Why is It Important?
On a global scale, our world is running low on water. It’s hard to believe or even fathom, but projections have suggested that by the year 2030, our demand for water will be greater than the supply. It can be a scary thought, but it’s also a strong motivational tool to make everyone more aware of their water footprint.
If you’ve never heard of a water footprint, now is the time to jump on board and understand what it means. The great thing about water footprints is that they are effective for everyone; individuals, small businesses, huge corporations, and even entire countries! The more in tune we are with our overall water footprints, the more we can strategize on how to conserve water and be more efficient with our water use.
What Are the Types of Water Footprints?
The Water Footprint Network has broken down water footprints into three different categories. These categories make it a little easier to determine how water can be used and reused, affecting the overall impact on the environment. The three types of water footprints are:
- Blue: Water that is either sourced from the ground or the surface. It’s either evaporated, used to create a new product, or is taken from one body of water and used in another. It can be used right away in a different body of water or saved for another time.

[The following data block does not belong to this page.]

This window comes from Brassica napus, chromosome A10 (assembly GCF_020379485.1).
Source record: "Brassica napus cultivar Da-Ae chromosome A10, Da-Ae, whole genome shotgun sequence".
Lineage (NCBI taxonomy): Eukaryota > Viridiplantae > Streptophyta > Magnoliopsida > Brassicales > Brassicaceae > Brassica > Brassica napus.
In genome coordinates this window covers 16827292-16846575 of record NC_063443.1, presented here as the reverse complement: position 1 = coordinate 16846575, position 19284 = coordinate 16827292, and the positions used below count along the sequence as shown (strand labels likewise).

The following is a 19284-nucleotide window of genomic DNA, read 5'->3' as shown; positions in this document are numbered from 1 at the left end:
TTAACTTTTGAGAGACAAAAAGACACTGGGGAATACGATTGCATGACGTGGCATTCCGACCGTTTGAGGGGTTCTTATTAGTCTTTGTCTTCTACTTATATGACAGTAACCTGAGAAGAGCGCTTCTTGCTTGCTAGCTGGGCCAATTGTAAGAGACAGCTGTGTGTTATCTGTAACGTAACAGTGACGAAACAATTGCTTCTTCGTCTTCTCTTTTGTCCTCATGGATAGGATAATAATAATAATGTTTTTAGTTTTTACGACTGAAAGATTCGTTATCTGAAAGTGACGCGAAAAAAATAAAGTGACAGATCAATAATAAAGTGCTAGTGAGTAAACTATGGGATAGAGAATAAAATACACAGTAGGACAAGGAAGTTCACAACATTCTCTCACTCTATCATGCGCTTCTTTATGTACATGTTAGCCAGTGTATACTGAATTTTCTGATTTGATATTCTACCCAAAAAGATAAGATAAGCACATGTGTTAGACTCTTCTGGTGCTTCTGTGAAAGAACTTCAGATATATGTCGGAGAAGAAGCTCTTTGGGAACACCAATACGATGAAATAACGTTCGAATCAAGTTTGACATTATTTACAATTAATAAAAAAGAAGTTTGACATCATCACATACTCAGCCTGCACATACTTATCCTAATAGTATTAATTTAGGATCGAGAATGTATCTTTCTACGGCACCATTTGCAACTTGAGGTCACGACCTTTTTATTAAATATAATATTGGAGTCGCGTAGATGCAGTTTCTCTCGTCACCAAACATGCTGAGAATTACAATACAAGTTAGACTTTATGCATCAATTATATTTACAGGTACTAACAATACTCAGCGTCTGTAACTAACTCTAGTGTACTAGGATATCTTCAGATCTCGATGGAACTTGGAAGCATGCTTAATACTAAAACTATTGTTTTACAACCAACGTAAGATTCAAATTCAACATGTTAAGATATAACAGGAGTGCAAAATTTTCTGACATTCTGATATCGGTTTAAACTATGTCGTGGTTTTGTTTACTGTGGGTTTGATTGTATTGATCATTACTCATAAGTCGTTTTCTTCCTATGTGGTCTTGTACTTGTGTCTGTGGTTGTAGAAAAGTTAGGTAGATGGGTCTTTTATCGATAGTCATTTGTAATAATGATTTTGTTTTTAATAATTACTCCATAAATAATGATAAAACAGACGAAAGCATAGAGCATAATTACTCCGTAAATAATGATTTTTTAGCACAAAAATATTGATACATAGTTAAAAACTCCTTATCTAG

- Green: A green water footprint focuses on rainwater. It’s stored in the root systems of soil and is particularly useful for agricultural purposes.
- Grey: A grey water footprint deals with wastewater and pollution. It focuses on how much fresh water is needed in order to ‘flush out’ pollutants, on local and state levels.
Why Are Water Footprints Important?
Billions of people go without fresh drinking water every single day. Unfortunately, if current trends continue that number will grow. What we don’t often think about is how a shortage in water might affect other things. It goes far beyond an individual level.
For example, consider how much water it might take to create a product, or to grow crops to feed everyone in the United States alone. The less water that’s available, the harder it will be for those products to be made or those crops to grow. That means the prices for those things will skyrocket. Less people will be able to afford them.
A shortage of water, as you can see, affects the entire economy. It also affects our energy storage, since it takes energy to pump out clean water and filter away pollutants. Time, money, and resources all come into play when it comes to water conservation. Understanding more about a water footprint on every level can help to ensure things like this don’t happen. If they do, it could eventually be catastrophic for the whole world.
Water footprints affect all of us on both an indirect and eventually a direct level. The more we can strategize on how to conserve water and be more efficient with our water use. Before you, as an individual, have a chance to see the negative direct effects, it’s important to get a firm grasp on how you can monitor your own water footprint.